Israeli Sports Minister Defends Ban on Palestinian Soccer Players

Do Goalies and Midfielders Pose Security Risk?

Post-Match Ashraf Nu’man (right) talks to Jibril Rajoub (center) and Mahmoud Abbas.
getty images
Post-Match Ashraf Nu’man (right) talks to Jibril Rajoub (center) and Mahmoud Abbas.

By JTA

Published June 11, 2014.
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Israel, looking to avoid censure at the FIFA Congress in Brazil on Wednesday, has defended its arrest of a Palestine national team player, telling the world soccer body he was a courier for Islamist militants.

Sameh Fares Mohammad had intended to “harm the state of Israel and its citizens”, Israeli Sports Minister Limor Livnat wrote in a letter to FIFA President Sepp Blatter.

The Palestine Football Association (PFA) has been lobbying against Israel at FIFA over Mohammad’s arrest by the Shin Bet security service in April and restrictions on the movement of other Palestinian players and officials in the Gaza Strip and the Israeli-occupied West Bank.

Israel cites security concerns for such restrictions, but has drawn international calls for greater freedom of movement for Palestinians through Israeli military checkpoints.

Livnat wrote in her letter that Mohammad was detained by Israeli security officials upon his return with the Palestine national team from a training camp in Qatar in April.

She said Mohammad had met a Hamas militant in Qatar whom Israel had freed in a prisoner swap in 2011. He had given Mohammad money, a mobile phone and written messages to bring back to Hamas officials in the West Bank town of Qalqilya.

“He understood that these were clandestine meetings and even kept them secret from the team’s other members and its management,” Livnat wrote in the letter which the Sports Ministry made public.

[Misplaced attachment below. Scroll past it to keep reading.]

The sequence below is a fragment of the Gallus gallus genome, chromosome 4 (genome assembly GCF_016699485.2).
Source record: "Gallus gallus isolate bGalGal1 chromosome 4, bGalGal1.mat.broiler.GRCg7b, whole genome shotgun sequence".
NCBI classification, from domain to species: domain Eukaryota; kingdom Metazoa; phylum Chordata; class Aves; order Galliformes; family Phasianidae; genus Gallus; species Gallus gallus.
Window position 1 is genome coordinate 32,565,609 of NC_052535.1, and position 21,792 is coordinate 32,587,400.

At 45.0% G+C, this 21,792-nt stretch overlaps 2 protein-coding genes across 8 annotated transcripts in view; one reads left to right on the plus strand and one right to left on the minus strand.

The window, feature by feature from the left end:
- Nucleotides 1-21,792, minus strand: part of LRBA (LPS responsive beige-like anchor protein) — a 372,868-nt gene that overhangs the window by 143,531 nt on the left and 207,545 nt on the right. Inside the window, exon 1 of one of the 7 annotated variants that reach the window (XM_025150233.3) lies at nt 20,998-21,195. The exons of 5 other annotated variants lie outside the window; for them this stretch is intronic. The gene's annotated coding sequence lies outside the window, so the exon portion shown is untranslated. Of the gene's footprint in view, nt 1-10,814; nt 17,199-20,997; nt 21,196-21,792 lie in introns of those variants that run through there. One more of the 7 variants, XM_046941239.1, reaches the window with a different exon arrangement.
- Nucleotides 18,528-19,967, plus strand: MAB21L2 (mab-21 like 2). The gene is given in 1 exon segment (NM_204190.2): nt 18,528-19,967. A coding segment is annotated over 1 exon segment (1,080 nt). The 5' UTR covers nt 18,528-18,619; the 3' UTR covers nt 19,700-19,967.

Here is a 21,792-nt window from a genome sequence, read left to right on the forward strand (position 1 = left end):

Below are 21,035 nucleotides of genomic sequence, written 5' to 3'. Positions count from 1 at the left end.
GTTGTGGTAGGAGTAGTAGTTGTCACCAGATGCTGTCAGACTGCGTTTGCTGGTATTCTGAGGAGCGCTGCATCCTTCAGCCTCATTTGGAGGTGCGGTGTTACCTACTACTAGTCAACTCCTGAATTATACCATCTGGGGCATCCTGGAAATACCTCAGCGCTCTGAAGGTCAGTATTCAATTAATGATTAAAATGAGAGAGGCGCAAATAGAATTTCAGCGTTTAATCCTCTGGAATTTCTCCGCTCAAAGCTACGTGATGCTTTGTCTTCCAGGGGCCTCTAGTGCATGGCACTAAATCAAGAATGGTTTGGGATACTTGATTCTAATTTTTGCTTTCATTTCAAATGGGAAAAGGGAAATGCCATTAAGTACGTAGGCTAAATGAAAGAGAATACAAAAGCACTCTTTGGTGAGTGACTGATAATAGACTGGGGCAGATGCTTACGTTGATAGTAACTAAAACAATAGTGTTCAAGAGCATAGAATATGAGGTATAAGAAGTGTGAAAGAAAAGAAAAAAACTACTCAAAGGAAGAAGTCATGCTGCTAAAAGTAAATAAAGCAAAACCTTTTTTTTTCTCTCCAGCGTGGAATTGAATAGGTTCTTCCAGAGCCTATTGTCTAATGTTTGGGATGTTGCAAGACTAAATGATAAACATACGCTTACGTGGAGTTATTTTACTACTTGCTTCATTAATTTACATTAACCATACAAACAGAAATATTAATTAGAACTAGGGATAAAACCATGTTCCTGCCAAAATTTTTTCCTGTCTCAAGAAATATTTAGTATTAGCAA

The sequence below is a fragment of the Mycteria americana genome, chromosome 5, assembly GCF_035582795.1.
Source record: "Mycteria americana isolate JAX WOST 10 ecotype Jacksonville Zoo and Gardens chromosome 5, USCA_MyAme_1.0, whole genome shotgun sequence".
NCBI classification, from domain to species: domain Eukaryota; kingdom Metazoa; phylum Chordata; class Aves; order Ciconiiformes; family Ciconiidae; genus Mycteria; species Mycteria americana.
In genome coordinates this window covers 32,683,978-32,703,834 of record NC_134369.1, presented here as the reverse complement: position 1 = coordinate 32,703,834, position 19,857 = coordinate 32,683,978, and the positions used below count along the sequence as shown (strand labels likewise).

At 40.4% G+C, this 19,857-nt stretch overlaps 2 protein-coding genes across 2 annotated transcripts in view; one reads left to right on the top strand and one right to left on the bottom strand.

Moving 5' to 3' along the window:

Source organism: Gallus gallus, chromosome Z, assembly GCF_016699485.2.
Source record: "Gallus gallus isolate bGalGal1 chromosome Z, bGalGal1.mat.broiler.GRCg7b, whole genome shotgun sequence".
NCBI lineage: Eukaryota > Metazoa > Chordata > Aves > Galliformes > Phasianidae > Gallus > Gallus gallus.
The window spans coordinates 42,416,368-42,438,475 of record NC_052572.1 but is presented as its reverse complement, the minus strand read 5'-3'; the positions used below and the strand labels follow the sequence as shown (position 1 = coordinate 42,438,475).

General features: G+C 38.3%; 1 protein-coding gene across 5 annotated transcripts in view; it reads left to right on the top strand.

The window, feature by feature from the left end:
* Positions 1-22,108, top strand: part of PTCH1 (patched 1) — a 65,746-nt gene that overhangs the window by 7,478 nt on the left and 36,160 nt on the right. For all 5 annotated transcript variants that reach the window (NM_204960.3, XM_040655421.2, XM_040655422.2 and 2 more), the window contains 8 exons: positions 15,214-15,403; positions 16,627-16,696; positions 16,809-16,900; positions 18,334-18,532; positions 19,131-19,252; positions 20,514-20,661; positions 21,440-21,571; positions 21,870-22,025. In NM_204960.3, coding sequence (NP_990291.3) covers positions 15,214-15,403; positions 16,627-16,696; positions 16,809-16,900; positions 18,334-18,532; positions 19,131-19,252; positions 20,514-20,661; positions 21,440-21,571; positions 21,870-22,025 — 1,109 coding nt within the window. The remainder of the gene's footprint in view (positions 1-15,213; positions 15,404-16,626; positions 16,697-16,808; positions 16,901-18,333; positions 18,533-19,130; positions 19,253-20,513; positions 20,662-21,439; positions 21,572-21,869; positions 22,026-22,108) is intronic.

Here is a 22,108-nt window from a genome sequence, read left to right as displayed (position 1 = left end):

Livnat said that during a soccer tournament in Qatar in April, Mohammad had met Talal Ibrahim abd al-Rahman Sharim of the Hamas Islamist movement, a group classified by the West as a terrorist organization.

Sharim had been serving a life sentence in an Israeli prison for security offenses, until his release along with more than 1,000 other jailed Palestinians in a 2011 swap for Gilad Shalit, an Israeli soldier abducted in 2006 in the Hamas-run Gaza Strip.

Mohammad had made “cynical use of his sports activities exit permit to promote Hamas’s activities,” Livnat added.

“I am confident that you will find this information worrisome and constituting clear evidence of the misuse of sports in a fashion that threatens the security of Israeli civilians,” she said.

Abdel-Majid Hejja, a senior PFA official said Mohammad had no previous political affiliation and had never been arrested before. He accused Israel of fabricating the allegations.

“This player has no connection to any political party and had never been arrested in the past. Israel can throw accusations towards anyone. Israeli pretexts are always there and ready,” Hejja told Reuters.

PFA president Jibril Rajoub said last month that FIFA had established a task force that included Palestinian and Israeli delegates but this had failed to improve the main issues of freedom of movement and access for Palestinian athletes.

Earlier this week, the PFA said Israel had denied its deputy general-secretary, Mohammad Ammassi, permission to travel from Gaza to the West Bank, from where he would have crossed to Jordan and on to Brazil.

The PFA accused Israel of arbitrarily denying passage to Ammassi. An Israeli official said Ammassi was banned from leaving the Gaza Strip because he had failed to follow procedure and submit his request at least 10 days prior to travel.

The official said Ammassi could re-submit his request, which would be duly considered.


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